Instagram head Adam Mosseri has urged the creation of an industry body to determine best practices to help keep young people safe online, in his first appearance before Congress.
Mosseri, in written testimony before a Senate panel, said the industry body should address "how to verify age, how to design age-appropriate experiences, and how to build parental controls".
Photo-sharing app Instagram and its parent company Meta Platforms, formerly Facebook, have come under intense scrutiny over the potential impact of their services on the mental health and online safety of young users.
Mosseri said companies like Instagram "should have to adhere to these standards to earn some of our Section 230 protections", referring to a key US internet law which offers tech platforms protections from liability over content posted by users.
Lawmakers, who have held a series of hearings on children's online safety, said they want to discuss legislative reforms and solutions to protect kids online from harmful content, abuses and exploitative practices, including around the algorithms used by tech platforms.
In a blog post earlier this week outlining changes to the app, Mosseri said Instagram was switching off the ability for people to tag or mention teens who do not follow them on the app.
He said that starting in January, teen Instagram users would be able to bulk delete their content and previous likes and comments.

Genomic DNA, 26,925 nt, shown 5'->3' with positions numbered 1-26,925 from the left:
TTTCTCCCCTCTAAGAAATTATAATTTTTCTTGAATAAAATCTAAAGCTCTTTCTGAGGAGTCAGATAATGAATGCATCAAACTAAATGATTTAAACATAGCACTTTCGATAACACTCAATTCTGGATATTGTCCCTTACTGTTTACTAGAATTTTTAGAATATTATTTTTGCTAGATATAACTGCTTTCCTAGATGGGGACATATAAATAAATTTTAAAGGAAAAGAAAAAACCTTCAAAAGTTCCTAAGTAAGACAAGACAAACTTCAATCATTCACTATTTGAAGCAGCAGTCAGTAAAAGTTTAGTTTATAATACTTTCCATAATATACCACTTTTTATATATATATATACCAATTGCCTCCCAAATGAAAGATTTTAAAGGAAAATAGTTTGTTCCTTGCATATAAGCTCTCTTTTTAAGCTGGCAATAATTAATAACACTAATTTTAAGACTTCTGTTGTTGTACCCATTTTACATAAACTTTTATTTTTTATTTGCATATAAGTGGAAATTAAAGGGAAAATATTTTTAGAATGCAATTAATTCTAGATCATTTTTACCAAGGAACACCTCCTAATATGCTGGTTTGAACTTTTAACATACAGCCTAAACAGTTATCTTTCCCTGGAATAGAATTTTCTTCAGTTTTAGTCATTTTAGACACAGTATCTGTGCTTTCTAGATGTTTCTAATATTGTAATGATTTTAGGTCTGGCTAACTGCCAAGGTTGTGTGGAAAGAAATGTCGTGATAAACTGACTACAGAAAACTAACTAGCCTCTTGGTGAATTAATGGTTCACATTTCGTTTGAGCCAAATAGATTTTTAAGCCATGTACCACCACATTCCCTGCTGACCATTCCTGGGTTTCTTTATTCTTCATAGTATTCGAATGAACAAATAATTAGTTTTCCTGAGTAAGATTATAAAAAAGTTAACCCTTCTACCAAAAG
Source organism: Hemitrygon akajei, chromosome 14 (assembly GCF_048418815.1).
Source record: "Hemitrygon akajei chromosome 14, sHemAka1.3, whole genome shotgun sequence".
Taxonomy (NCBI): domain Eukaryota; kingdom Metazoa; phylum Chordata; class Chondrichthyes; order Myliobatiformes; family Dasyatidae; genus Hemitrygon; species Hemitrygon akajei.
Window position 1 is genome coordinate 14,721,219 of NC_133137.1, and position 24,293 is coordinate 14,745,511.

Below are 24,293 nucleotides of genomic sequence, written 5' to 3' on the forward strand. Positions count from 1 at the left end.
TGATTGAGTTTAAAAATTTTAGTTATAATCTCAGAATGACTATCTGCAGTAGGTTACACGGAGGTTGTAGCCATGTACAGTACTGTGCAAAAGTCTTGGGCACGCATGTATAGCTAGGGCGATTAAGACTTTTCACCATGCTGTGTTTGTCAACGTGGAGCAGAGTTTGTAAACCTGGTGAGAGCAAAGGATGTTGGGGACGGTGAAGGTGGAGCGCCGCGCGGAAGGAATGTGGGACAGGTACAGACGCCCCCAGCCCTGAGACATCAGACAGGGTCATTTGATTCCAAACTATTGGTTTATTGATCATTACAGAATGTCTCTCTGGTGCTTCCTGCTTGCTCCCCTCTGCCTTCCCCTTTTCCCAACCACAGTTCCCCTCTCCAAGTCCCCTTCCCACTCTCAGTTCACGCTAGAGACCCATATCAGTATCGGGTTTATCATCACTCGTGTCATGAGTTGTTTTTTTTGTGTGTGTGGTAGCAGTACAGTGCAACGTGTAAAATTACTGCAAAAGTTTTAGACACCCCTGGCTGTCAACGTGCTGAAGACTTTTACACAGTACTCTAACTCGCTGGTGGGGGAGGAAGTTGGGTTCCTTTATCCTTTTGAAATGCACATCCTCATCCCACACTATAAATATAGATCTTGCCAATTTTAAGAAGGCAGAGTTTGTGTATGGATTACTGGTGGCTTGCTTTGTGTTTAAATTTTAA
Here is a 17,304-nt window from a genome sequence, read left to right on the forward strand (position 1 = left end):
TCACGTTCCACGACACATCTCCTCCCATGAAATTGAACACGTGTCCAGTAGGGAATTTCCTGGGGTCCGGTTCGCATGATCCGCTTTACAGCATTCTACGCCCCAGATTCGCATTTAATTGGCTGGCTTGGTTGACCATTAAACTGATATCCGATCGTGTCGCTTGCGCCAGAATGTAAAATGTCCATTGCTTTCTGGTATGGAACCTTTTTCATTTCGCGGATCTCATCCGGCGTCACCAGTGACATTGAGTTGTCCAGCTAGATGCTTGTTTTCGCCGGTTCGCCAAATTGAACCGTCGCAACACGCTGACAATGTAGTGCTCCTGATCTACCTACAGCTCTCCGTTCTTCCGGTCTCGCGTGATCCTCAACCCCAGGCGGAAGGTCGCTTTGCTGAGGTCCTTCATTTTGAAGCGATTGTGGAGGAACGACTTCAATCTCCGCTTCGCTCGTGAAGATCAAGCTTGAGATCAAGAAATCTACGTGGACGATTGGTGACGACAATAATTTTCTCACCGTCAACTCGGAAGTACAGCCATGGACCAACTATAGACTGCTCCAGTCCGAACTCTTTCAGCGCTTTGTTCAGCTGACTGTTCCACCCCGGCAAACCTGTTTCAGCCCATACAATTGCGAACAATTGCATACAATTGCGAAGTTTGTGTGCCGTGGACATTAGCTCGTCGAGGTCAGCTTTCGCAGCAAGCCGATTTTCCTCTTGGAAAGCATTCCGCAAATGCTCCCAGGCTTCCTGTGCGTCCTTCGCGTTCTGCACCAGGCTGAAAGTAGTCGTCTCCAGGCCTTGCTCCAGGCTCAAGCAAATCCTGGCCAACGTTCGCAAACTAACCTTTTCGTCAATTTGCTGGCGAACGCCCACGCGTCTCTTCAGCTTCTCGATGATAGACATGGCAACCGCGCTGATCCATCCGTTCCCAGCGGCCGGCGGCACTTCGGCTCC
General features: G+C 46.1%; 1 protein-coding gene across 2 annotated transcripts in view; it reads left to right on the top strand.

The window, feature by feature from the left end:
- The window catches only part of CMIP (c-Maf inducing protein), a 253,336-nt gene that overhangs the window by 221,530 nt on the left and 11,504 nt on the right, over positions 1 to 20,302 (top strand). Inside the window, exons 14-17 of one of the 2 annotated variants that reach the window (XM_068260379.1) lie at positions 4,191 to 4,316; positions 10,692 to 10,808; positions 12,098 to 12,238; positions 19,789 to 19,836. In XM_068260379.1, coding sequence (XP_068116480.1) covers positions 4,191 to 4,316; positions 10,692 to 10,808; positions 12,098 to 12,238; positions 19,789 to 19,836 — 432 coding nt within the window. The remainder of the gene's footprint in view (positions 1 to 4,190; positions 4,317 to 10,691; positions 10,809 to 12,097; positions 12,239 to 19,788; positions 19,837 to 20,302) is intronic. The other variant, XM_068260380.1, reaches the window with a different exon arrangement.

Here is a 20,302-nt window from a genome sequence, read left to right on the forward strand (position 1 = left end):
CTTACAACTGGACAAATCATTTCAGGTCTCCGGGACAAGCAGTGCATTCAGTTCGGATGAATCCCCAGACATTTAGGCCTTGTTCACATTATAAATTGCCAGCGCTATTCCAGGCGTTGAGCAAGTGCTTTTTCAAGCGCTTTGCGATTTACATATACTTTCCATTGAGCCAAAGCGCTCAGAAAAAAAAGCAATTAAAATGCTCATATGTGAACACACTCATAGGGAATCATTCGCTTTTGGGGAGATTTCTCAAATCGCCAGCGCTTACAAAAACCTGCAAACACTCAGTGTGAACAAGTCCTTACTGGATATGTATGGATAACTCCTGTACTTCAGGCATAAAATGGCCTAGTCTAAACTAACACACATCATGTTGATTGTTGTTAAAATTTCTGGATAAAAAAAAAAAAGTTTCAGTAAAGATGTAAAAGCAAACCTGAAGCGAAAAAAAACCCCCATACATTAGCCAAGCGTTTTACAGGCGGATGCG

Instagram was also exploring controls to limit potentially harmful or sensitive material suggested to teens through its search function, hashtags, short-form video Reels and its 'Suggested Accounts' feature, as well as on its curated 'Explore' page.
The blog post also said that Instagram was launching its 'Take a Break' feature in the United States, United Kingdom, Canada and Australia, which reminds people to take a brief pause from the app after using it for a certain amount of time.
Republican Senator Marsha Blackburn criticised the company's product announcement as "hollow," saying in a statement: "Meta is attempting to shift attention from their mistakes by rolling out parental guides, use timers, and content control features that consumers should have had all along."
In September Instagram suspended plans for a version of the app for kids, amid growing opposition to the project.
That pause followed a Wall Street Journal report that said internal documents, leaked by former Facebook employee Frances Haugen, showed the company knew Instagram could have harmful mental health effects on teens.
In his written testimony, Mosseri echoed the company's previous statements that public reporting mischaracterised the internal research.
State attorneys general and lawmakers had also raised concerns about the kids-focused app.
Last month, a bipartisan coalition of US state attorneys general said it had opened a probe of Meta for promoting Instagram to children despite potential harms.